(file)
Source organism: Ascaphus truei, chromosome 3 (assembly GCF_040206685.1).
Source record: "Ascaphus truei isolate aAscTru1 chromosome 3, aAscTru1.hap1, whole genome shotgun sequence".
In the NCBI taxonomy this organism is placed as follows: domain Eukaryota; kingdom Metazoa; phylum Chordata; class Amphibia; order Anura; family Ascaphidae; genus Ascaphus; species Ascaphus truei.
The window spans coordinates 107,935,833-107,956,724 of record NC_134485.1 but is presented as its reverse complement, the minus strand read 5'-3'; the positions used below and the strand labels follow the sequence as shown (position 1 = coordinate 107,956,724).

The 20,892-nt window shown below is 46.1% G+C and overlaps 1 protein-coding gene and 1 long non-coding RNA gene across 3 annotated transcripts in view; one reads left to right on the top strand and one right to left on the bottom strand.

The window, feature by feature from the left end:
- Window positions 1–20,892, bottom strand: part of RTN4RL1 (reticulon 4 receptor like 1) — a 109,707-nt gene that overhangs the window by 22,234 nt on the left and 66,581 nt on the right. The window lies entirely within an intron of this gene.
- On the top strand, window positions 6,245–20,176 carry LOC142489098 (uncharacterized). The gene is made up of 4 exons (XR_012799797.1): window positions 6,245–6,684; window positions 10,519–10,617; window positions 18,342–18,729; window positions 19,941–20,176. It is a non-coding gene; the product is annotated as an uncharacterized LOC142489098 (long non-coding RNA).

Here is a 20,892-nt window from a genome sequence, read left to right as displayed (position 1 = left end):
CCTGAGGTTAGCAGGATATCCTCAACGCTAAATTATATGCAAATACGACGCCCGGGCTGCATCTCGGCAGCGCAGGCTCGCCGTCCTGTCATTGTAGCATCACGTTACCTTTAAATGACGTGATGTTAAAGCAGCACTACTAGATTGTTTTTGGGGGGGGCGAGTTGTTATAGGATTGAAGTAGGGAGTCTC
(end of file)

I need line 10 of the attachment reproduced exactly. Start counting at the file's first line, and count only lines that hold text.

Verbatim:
CCTGAGGTTAGCAGGATATCCTCAACGCTAAATTATATGCAAATACGACGCCCGGGCTGCATCTCGGCAGCGCAGGCTCGCCGTCCTGTCATTGTAGCATCACGTTACCTTTAAATGACGTGATGTTAAAGCAGCACTACTAGATTGTTTTTGGGGGGGGCGAGTTGTTATAGGATTGAAGTAGGGAGTCTC